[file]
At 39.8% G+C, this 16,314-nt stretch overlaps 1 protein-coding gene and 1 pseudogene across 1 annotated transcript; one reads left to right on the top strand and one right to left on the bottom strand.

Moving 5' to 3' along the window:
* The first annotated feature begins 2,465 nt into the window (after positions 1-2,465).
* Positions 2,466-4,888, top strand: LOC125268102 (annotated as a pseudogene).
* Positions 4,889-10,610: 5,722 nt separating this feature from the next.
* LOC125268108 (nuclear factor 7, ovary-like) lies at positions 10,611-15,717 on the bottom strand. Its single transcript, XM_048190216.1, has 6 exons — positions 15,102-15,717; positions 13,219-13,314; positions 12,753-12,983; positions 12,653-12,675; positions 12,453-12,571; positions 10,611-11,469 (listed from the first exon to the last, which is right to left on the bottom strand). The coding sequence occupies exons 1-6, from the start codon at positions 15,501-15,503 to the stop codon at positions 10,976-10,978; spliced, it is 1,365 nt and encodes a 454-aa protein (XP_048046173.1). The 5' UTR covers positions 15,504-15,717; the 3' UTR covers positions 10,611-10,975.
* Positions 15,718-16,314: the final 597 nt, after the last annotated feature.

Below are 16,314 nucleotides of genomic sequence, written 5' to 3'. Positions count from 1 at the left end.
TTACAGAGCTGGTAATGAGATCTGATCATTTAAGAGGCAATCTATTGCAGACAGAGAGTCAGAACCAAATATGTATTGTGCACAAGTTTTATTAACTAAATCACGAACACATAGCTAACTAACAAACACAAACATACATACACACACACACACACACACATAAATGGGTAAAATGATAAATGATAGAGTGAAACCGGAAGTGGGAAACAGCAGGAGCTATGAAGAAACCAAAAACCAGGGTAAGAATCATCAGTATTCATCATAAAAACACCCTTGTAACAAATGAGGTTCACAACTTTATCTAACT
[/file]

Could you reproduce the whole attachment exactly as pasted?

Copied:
At 39.8% G+C, this 16,314-nt stretch overlaps 1 protein-coding gene and 1 pseudogene across 1 annotated transcript; one reads left to right on the top strand and one right to left on the bottom strand.

Moving 5' to 3' along the window:
* The first annotated feature begins 2,465 nt into the window (after positions 1-2,465).
* Positions 2,466-4,888, top strand: LOC125268102 (annotated as a pseudogene).
* Positions 4,889-10,610: 5,722 nt separating this feature from the next.
* LOC125268108 (nuclear factor 7, ovary-like) lies at positions 10,611-15,717 on the bottom strand. Its single transcript, XM_048190216.1, has 6 exons — positions 15,102-15,717; positions 13,219-13,314; positions 12,753-12,983; positions 12,653-12,675; positions 12,453-12,571; positions 10,611-11,469 (listed from the first exon to the last, which is right to left on the bottom strand). The coding sequence occupies exons 1-6, from the start codon at positions 15,501-15,503 to the stop codon at positions 10,976-10,978; spliced, it is 1,365 nt and encodes a 454-aa protein (XP_048046173.1). The 5' UTR covers positions 15,504-15,717; the 3' UTR covers positions 10,611-10,975.
* Positions 15,718-16,314: the final 597 nt, after the last annotated feature.

Below are 16,314 nucleotides of genomic sequence, written 5' to 3'. Positions count from 1 at the left end.
TTACAGAGCTGGTAATGAGATCTGATCATTTAAGAGGCAATCTATTGCAGACAGAGAGTCAGAACCAAATATGTATTGTGCACAAGTTTTATTAACTAAATCACGAACACATAGCTAACTAACAAACACAAACATACATACACACACACACACACACACATAAATGGGTAAAATGATAAATGATAGAGTGAAACCGGAAGTGGGAAACAGCAGGAGCTATGAAGAAACCAAAAACCAGGGTAAGAATCATCAGTATTCATCATAAAAACACCCTTGTAACAAATGAGGTTCACAACTTTATCTAACT